Is this what losing all that sleep and dealing with diapers and drool does to a person? I can accept the occasional nod-off in the drive-through by the mom in front of me, or a new dad's failure to stay on-topic around the water cooler...but this? Very scary!

Especially funny or tragic (depending on your point of view) are the remarks in the consumer reviews posted on amazon.com--with no apparent sense of irony.

Debra C. Perry of Modesto, CA hoped her nephews would receive "subliminal messages of good music in their sleep." How about: "Grow up quick so you can enjoy good, original, passionate music, and not this watered-down substitute."

Lindsey Justice said:
"My husband and I both really love U2, so I was positively giddy to buy this CD! I didn't have very high hopes for it- I figured it was just too crazy to pass up."
"Too crazy"? She might be onto something here.

Book Lover "JJ" from San Francisco proudly declared that she gave the CD as a baby shower gift...more than once...and spread the disease:
"Both gift recipients LOVED this lullaby collection. One recipient registered for many of this series. Her two favorites were this one and The Beatles renditions. The tunes were absolutely recognizable."
Well, a producer can't ask for a bigger compliment to his work than "recognizable"!

Not everyone was positive--but their comments don't inspire much hope, either.

Pesopusher from Texas clearly bought the CD as a necessary item--he needed to feed his unhealthy addiction:
"As a U2 fan of over 18 years, 15 concerts, a trip to Ireland, and a U2 tattoo, I have over 100 U2 CDs (singles, imports, bootlegs, rarities, and what not) and thought 'what the heck'.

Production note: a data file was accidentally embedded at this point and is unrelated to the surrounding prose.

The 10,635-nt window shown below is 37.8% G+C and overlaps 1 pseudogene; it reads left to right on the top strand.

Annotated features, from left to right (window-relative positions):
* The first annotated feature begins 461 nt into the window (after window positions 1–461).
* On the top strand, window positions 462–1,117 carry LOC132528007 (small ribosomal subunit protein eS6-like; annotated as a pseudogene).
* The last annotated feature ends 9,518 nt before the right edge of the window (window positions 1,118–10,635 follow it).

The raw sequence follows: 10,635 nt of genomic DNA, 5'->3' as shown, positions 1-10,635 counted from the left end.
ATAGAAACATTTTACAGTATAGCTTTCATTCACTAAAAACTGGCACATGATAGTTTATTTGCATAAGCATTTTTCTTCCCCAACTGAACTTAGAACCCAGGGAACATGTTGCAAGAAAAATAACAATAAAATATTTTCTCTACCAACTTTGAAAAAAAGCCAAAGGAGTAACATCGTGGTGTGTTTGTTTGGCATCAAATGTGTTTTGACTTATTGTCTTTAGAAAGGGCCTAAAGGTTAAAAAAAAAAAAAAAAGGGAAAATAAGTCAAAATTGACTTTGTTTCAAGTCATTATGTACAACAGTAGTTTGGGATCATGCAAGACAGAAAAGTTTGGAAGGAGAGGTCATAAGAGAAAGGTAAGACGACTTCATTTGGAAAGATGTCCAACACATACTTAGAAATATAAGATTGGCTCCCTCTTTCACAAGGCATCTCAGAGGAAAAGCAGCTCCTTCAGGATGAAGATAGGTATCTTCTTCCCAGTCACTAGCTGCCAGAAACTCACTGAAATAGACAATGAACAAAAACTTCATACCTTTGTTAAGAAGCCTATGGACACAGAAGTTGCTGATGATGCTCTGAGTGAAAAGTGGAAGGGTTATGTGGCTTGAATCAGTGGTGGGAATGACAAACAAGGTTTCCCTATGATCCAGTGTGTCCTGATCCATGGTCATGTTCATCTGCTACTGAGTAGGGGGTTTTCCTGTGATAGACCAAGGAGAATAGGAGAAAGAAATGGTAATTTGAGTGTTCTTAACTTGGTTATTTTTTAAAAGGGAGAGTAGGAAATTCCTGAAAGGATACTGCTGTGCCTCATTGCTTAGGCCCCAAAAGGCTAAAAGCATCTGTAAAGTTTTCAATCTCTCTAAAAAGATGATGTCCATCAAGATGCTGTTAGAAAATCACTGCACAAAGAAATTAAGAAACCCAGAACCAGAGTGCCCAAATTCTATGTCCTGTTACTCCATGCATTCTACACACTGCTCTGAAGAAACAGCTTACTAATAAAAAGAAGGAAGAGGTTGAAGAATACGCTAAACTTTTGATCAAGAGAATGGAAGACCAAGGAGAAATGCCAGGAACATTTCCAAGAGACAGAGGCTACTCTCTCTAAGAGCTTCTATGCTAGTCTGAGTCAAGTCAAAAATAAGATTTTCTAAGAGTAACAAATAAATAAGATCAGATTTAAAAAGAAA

[Unfortunately this sentence doesn't continue with "...am I doing with my life?!"]
"After two times listening to the full album, I still get confused and messed up during the songs."
Guess it's hard to pump your fist when the percussion doesn't quite recreate the original feeling of teen angst. At least he's willing to admit he has a problem; that's the first step.

"Disappointed" D. Ferchland from New York seems to have missed the point, as well as a few typing lessons:
"I bought this and the Pink Floyd Lullaby CD... this is just as bad... Actually both cd's sound the same, nothing like the actual songs, and just like the Floyd cd, the sound is annoying and definitley not soothing... I recomend buying the regualr cd, not the lullaby versions."
Gee, it's too bad there's no way to listen to these things in advance...like, where a person could click a button and hear a sample online....hmmmm.

Don't get me wrong; I'm not without sympathy. I appreciate the pull of a familiar tune and the annoying nature of some music for kids, and I'm all for recycling...but...people. Please. Songwriters and composers are struggling to make a living...this is one more reason why. Let the music you love keep its dignity--what little it may have left after being used in detergent commercials and "American Idol" auditions.

Of course, I know it'll be different if I'm ever a parent; maybe I'll understand. Or maybe not. But until then, I'm looking up entertainment lawyers in the phone book; surely something can be done.

1 comment:

Amanda said...

sorry- I'm a bit behind on the blog- and I just read this one today. I must admit, I'm intrigued! I am considering checking out the Beatles stuff for my little one. I'll let you know how my personal experiment turns out though!